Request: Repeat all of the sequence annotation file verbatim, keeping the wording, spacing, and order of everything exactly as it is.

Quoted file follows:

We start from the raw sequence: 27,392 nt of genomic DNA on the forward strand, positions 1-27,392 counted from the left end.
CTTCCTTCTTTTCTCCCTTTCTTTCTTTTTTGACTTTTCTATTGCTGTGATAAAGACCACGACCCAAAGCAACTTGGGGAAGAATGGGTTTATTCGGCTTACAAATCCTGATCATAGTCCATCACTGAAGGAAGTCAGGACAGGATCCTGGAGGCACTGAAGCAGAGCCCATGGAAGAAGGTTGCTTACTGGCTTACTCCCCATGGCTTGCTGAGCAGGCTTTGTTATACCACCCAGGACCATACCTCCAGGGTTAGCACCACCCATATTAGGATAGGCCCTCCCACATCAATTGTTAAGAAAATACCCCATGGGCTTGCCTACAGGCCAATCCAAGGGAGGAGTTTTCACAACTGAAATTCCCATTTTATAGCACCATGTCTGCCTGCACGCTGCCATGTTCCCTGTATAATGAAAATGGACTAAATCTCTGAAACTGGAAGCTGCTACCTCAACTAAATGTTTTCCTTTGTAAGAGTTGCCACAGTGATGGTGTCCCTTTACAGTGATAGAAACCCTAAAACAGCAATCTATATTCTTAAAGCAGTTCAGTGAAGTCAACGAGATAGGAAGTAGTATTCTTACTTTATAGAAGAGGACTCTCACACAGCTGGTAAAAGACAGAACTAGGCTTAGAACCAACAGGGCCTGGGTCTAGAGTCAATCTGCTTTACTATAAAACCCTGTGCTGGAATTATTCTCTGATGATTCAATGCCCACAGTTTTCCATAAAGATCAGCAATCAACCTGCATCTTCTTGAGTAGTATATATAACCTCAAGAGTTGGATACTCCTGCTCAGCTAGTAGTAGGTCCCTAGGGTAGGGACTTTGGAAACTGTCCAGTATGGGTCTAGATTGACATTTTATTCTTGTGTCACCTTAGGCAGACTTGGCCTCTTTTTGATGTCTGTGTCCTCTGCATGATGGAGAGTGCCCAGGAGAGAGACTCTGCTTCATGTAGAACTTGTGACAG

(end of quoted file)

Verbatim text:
We start from the raw sequence: 27,392 nt of genomic DNA on the forward strand, positions 1-27,392 counted from the left end.
CTTCCTTCTTTTCTCCCTTTCTTTCTTTTTTGACTTTTCTATTGCTGTGATAAAGACCACGACCCAAAGCAACTTGGGGAAGAATGGGTTTATTCGGCTTACAAATCCTGATCATAGTCCATCACTGAAGGAAGTCAGGACAGGATCCTGGAGGCACTGAAGCAGAGCCCATGGAAGAAGGTTGCTTACTGGCTTACTCCCCATGGCTTGCTGAGCAGGCTTTGTTATACCACCCAGGACCATACCTCCAGGGTTAGCACCACCCATATTAGGATAGGCCCTCCCACATCAATTGTTAAGAAAATACCCCATGGGCTTGCCTACAGGCCAATCCAAGGGAGGAGTTTTCACAACTGAAATTCCCATTTTATAGCACCATGTCTGCCTGCACGCTGCCATGTTCCCTGTATAATGAAAATGGACTAAATCTCTGAAACTGGAAGCTGCTACCTCAACTAAATGTTTTCCTTTGTAAGAGTTGCCACAGTGATGGTGTCCCTTTACAGTGATAGAAACCCTAAAACAGCAATCTATATTCTTAAAGCAGTTCAGTGAAGTCAACGAGATAGGAAGTAGTATTCTTACTTTATAGAAGAGGACTCTCACACAGCTGGTAAAAGACAGAACTAGGCTTAGAACCAACAGGGCCTGGGTCTAGAGTCAATCTGCTTTACTATAAAACCCTGTGCTGGAATTATTCTCTGATGATTCAATGCCCACAGTTTTCCATAAAGATCAGCAATCAACCTGCATCTTCTTGAGTAGTATATATAACCTCAAGAGTTGGATACTCCTGCTCAGCTAGTAGTAGGTCCCTAGGGTAGGGACTTTGGAAACTGTCCAGTATGGGTCTAGATTGACATTTTATTCTTGTGTCACCTTAGGCAGACTTGGCCTCTTTTTGATGTCTGTGTCCTCTGCATGATGGAGAGTGCCCAGGAGAGAGACTCTGCTTCATGTAGAACTTGTGACAG